Google Senior VP of Social Vic Gundotra has confirmed that the Google+ social network will "soon" be getting support for pseudonyms and "other forms of identity," Mashable is reporting.
Gundotra was cagey about how this may be implemented, but confirmed that pen names and "other forms of identity" will be "coming soon." No other specifics were offered on how this may work.
The news, which came up in conversation on stage at this week's Web 2.0 conference in San Francisco, is a complete turnaround from Google's previous policies: From its inception through the present, Google+ required users to sign up with a real name and a real photo, on penalty of account deletion. In fact, Google has been so vigilant on that front that it has an automatic search bot, suspending users it suspects of violating real name policy often without explanation.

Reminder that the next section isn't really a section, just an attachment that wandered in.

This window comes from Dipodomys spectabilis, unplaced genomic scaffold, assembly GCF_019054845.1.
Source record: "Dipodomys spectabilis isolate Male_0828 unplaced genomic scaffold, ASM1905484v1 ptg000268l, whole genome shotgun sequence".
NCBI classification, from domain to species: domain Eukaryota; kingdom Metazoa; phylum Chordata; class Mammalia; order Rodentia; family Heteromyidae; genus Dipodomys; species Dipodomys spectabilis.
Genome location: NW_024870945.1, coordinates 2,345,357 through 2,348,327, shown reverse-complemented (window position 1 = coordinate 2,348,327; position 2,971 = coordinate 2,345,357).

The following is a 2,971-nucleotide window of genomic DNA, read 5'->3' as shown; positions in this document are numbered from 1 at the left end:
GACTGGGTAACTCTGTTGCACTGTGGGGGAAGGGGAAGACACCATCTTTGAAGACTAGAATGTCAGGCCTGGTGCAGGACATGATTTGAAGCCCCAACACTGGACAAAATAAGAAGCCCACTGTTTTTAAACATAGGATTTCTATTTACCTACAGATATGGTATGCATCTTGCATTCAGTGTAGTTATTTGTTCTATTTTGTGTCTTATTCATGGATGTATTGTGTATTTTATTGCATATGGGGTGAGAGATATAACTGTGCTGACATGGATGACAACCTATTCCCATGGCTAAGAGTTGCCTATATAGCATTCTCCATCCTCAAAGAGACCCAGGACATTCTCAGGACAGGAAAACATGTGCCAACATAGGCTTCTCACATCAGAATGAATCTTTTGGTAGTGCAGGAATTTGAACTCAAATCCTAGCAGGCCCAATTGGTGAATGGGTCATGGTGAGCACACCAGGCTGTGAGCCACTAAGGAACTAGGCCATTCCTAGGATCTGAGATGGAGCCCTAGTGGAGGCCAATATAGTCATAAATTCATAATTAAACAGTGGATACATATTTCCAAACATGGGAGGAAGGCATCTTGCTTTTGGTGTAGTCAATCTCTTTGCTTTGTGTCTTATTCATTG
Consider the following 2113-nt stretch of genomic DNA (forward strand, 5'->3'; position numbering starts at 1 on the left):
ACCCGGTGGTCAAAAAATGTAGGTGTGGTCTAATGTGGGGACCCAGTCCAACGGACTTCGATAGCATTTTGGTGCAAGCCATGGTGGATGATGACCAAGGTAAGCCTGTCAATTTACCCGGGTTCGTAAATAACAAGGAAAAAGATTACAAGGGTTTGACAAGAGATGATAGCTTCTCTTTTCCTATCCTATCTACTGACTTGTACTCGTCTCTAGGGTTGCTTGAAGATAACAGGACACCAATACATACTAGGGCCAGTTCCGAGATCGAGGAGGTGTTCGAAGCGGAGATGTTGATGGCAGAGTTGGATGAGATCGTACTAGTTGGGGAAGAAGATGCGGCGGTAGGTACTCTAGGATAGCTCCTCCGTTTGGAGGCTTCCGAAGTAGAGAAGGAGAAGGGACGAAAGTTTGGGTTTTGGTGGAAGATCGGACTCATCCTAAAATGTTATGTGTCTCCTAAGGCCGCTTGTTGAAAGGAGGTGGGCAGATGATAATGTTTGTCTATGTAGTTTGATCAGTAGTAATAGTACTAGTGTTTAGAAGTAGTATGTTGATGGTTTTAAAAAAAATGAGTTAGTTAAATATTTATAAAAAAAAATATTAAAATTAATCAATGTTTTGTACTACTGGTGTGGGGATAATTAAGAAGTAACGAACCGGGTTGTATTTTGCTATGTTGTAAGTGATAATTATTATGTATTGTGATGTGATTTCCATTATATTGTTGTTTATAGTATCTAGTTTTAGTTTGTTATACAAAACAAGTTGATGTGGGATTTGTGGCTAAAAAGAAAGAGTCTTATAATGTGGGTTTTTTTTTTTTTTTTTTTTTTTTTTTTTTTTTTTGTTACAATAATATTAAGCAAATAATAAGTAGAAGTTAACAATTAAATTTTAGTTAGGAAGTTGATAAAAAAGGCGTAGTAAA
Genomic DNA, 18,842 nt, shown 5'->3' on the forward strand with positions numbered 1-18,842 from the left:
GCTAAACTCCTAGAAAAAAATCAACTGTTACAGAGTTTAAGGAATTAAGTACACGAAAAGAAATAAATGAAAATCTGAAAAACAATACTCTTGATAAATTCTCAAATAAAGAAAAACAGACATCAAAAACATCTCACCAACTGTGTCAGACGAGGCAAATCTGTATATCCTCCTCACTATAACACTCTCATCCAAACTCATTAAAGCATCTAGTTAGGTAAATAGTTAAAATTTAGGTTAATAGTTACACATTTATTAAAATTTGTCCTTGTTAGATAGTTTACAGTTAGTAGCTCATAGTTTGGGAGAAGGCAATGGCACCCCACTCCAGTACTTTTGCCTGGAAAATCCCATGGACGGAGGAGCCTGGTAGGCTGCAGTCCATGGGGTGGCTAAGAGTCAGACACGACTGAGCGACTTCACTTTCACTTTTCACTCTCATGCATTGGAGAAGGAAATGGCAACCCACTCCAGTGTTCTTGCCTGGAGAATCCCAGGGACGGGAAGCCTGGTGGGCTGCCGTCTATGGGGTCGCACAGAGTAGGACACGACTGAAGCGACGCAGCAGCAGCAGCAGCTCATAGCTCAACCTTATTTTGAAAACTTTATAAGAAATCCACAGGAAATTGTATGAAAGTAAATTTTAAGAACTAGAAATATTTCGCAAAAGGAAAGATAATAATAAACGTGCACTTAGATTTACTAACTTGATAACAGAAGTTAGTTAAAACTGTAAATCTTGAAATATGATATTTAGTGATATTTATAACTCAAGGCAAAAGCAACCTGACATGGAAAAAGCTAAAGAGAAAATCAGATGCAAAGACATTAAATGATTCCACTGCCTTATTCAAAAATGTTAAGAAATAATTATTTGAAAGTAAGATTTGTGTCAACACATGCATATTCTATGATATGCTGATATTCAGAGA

That policy hasn't won Google any fans. Privacy buffs value the ability for social networkers to use pseudonyms, especially in situations where using a real name could result in job loss or, in extreme cases and for users in countries like Iran, a loss of life. And while Google has responded by making some minor changes, the company's executive leadership has largely taken the position of "Don't like it? Don't use it."
Now, Gundotra says that while Google+ was designed to be a community that fostered trust by using real names, he says that the team is recognizing the very valid situations in which another identity may be called for.